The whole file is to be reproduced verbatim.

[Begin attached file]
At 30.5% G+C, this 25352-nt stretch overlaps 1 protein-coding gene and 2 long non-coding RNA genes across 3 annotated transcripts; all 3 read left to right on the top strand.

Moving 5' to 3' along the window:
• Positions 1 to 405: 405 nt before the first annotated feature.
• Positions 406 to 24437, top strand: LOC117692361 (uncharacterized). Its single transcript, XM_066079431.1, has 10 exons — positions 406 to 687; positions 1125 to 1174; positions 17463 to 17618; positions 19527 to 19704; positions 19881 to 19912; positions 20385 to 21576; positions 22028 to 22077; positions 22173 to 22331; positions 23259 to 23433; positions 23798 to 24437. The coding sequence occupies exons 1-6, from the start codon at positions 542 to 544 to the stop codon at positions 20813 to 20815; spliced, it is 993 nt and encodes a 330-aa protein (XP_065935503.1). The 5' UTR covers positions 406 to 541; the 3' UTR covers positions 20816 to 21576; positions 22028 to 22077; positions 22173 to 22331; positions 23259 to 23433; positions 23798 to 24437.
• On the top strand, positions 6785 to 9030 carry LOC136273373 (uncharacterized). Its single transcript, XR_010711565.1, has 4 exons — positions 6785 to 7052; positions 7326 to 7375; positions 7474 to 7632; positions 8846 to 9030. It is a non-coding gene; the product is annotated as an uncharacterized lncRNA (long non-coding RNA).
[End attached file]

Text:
At 30.5% G+C, this 25352-nt stretch overlaps 1 protein-coding gene and 2 long non-coding RNA genes across 3 annotated transcripts; all 3 read left to right on the top strand.

Moving 5' to 3' along the window:
• Positions 1 to 405: 405 nt before the first annotated feature.
• Positions 406 to 24437, top strand: LOC117692361 (uncharacterized). Its single transcript, XM_066079431.1, has 10 exons — positions 406 to 687; positions 1125 to 1174; positions 17463 to 17618; positions 19527 to 19704; positions 19881 to 19912; positions 20385 to 21576; positions 22028 to 22077; positions 22173 to 22331; positions 23259 to 23433; positions 23798 to 24437. The coding sequence occupies exons 1-6, from the start codon at positions 542 to 544 to the stop codon at positions 20813 to 20815; spliced, it is 993 nt and encodes a 330-aa protein (XP_065935503.1). The 5' UTR covers positions 406 to 541; the 3' UTR covers positions 20816 to 21576; positions 22028 to 22077; positions 22173 to 22331; positions 23259 to 23433; positions 23798 to 24437.
• On the top strand, positions 6785 to 9030 carry LOC136273373 (uncharacterized). Its single transcript, XR_010711565.1, has 4 exons — positions 6785 to 7052; positions 7326 to 7375; positions 7474 to 7632; positions 8846 to 9030. It is a non-coding gene; the product is annotated as an uncharacterized lncRNA (long non-coding RNA).